Injecting imports vs function definitions through `__using__/1`

For some reason I can’t understand the two following paragraphs from the docs:

Finally, developers should also avoid defining functions inside the __using__/1 callback, unless those functions are the default implementation of a previously defined @callback or are functions meant to be overridden (see defoverridable/1 ). Even in these cases, defining functions should be seen as a “last resort”.

In case you want to provide some existing functionality to the user module, please define it in a module which will be imported accordingly; for example, ExUnit.Case doesn’t define the test/3 macro in the module that calls use ExUnit.Case , but it defines ExUnit.Case.test/3 and just imports that into the caller when used.

Is it saying it’s better to inject imports rather than full function definitions?

In both cases it doesn’t prevent naming clashes with functions having same name in the caller, right? What is the difference?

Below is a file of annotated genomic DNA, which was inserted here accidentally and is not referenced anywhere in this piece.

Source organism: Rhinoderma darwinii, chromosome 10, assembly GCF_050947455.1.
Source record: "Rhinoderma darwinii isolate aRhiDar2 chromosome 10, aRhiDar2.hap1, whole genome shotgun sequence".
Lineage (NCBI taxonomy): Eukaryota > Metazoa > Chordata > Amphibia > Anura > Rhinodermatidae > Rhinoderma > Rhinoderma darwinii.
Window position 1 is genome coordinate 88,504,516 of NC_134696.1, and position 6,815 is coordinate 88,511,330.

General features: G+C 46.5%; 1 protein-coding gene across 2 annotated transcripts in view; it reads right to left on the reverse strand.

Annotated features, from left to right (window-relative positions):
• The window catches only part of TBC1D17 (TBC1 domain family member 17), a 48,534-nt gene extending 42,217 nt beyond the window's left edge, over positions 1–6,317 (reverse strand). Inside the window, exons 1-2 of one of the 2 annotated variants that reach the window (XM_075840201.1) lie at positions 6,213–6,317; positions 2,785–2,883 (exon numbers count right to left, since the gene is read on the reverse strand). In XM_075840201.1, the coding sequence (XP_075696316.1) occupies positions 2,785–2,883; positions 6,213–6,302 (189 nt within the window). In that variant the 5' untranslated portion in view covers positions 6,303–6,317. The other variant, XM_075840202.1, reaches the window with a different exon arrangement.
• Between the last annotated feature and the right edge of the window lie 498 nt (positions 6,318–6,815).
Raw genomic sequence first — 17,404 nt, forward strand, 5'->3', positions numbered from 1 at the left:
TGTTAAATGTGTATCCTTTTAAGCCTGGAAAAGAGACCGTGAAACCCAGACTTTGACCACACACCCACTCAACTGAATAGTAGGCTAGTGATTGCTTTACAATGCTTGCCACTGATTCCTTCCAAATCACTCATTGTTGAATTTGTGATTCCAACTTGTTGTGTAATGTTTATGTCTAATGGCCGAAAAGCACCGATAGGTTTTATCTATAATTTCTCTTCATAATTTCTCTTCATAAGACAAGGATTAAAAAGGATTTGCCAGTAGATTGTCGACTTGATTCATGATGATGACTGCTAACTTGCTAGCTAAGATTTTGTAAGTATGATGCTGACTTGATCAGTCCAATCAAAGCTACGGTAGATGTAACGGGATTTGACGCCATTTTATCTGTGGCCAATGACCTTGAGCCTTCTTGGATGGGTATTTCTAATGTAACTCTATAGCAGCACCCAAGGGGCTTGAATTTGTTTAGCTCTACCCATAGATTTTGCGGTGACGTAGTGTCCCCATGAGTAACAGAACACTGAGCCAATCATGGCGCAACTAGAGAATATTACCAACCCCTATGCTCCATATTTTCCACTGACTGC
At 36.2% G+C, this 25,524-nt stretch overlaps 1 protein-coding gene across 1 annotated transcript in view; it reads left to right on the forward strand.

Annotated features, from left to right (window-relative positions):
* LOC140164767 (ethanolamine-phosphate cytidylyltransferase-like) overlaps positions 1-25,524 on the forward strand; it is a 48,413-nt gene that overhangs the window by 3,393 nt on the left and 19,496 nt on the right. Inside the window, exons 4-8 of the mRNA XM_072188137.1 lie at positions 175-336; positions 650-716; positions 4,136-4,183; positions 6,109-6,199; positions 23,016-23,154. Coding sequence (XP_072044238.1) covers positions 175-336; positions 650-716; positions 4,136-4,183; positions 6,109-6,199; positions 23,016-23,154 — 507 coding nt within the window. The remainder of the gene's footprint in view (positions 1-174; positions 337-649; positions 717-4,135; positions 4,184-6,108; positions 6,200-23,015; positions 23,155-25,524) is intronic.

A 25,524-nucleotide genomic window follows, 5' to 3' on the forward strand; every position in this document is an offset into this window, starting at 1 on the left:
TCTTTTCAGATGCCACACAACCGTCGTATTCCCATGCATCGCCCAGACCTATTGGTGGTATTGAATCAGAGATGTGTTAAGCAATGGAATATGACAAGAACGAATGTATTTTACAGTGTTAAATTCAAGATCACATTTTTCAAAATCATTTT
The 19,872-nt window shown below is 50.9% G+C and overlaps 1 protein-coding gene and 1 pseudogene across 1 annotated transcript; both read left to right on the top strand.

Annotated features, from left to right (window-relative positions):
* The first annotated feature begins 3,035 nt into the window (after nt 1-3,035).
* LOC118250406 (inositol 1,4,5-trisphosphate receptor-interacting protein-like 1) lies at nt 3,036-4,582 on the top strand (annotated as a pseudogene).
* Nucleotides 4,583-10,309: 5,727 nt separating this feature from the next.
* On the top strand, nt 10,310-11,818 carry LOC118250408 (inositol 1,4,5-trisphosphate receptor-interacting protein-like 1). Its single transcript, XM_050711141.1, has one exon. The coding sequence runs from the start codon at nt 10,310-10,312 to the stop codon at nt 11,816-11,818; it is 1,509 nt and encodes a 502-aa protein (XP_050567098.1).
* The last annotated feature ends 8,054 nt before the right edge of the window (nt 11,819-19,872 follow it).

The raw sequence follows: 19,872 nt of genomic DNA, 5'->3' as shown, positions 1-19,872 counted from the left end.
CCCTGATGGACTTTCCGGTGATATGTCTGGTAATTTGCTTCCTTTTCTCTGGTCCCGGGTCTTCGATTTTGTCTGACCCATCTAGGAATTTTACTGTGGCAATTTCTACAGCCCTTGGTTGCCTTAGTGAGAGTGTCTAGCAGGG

I think if you do an import, your stacktraces will be trivially correct? And you’re also not “actually duplicating the code”. If you do hot code reloading (might sound obscure but I think this might be relevant for the hot refresh for phoenix dev mode), if you do an import, it will “do the right thing” and with an import you’re doing a foreign call so it won’t hold on to the old module.

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One of the reasons not to define a function inside the __using__/1 function is that if you then use that definition 100 times, you will have 100 functions. Whereas if you imported the function there would only be one definition.

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@axelson What would actually be the negative consequence of this? Code is not duplicated so it is not necessarily a bad design in that sense, but it’s true that functions will be repeatedly created for each use. Are we then talking concretely about memory consumption? Isn’t that insignificant?

I’m not really sure but one drawback that comes to mind would be for example that the project would take longer time to compile?